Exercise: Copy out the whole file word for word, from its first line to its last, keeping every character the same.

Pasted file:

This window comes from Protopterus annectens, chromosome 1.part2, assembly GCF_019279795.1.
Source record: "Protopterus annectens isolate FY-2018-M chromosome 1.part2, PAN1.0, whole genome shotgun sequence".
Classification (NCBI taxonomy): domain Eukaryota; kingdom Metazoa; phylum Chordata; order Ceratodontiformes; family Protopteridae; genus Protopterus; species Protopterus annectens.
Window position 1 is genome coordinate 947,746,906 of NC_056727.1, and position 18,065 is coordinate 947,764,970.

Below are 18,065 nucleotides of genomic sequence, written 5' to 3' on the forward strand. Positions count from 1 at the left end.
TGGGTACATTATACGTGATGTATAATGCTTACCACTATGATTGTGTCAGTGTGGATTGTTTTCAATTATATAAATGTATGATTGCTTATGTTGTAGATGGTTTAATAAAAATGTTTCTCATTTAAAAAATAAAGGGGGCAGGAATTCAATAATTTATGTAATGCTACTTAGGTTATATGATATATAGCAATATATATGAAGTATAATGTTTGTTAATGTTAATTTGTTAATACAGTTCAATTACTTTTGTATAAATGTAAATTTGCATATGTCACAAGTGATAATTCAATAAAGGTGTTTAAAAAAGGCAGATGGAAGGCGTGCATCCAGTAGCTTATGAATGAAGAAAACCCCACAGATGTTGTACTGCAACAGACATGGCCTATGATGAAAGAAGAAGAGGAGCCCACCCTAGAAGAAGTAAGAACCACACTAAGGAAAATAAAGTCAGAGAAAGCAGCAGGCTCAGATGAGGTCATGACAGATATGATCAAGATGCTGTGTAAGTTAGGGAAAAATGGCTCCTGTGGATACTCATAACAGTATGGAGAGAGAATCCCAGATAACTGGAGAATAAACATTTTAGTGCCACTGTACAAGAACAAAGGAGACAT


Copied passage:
This window comes from Protopterus annectens, chromosome 1.part2, assembly GCF_019279795.1.
Source record: "Protopterus annectens isolate FY-2018-M chromosome 1.part2, PAN1.0, whole genome shotgun sequence".
Classification (NCBI taxonomy): domain Eukaryota; kingdom Metazoa; phylum Chordata; order Ceratodontiformes; family Protopteridae; genus Protopterus; species Protopterus annectens.
Window position 1 is genome coordinate 947,746,906 of NC_056727.1, and position 18,065 is coordinate 947,764,970.

Below are 18,065 nucleotides of genomic sequence, written 5' to 3' on the forward strand. Positions count from 1 at the left end.
TGGGTACATTATACGTGATGTATAATGCTTACCACTATGATTGTGTCAGTGTGGATTGTTTTCAATTATATAAATGTATGATTGCTTATGTTGTAGATGGTTTAATAAAAATGTTTCTCATTTAAAAAATAAAGGGGGCAGGAATTCAATAATTTATGTAATGCTACTTAGGTTATATGATATATAGCAATATATATGAAGTATAATGTTTGTTAATGTTAATTTGTTAATACAGTTCAATTACTTTTGTATAAATGTAAATTTGCATATGTCACAAGTGATAATTCAATAAAGGTGTTTAAAAAAGGCAGATGGAAGGCGTGCATCCAGTAGCTTATGAATGAAGAAAACCCCACAGATGTTGTACTGCAACAGACATGGCCTATGATGAAAGAAGAAGAGGAGCCCACCCTAGAAGAAGTAAGAACCACACTAAGGAAAATAAAGTCAGAGAAAGCAGCAGGCTCAGATGAGGTCATGACAGATATGATCAAGATGCTGTGTAAGTTAGGGAAAAATGGCTCCTGTGGATACTCATAACAGTATGGAGAGAGAATCCCAGATAACTGGAGAATAAACATTTTAGTGCCACTGTACAAGAACAAAGGAGACAT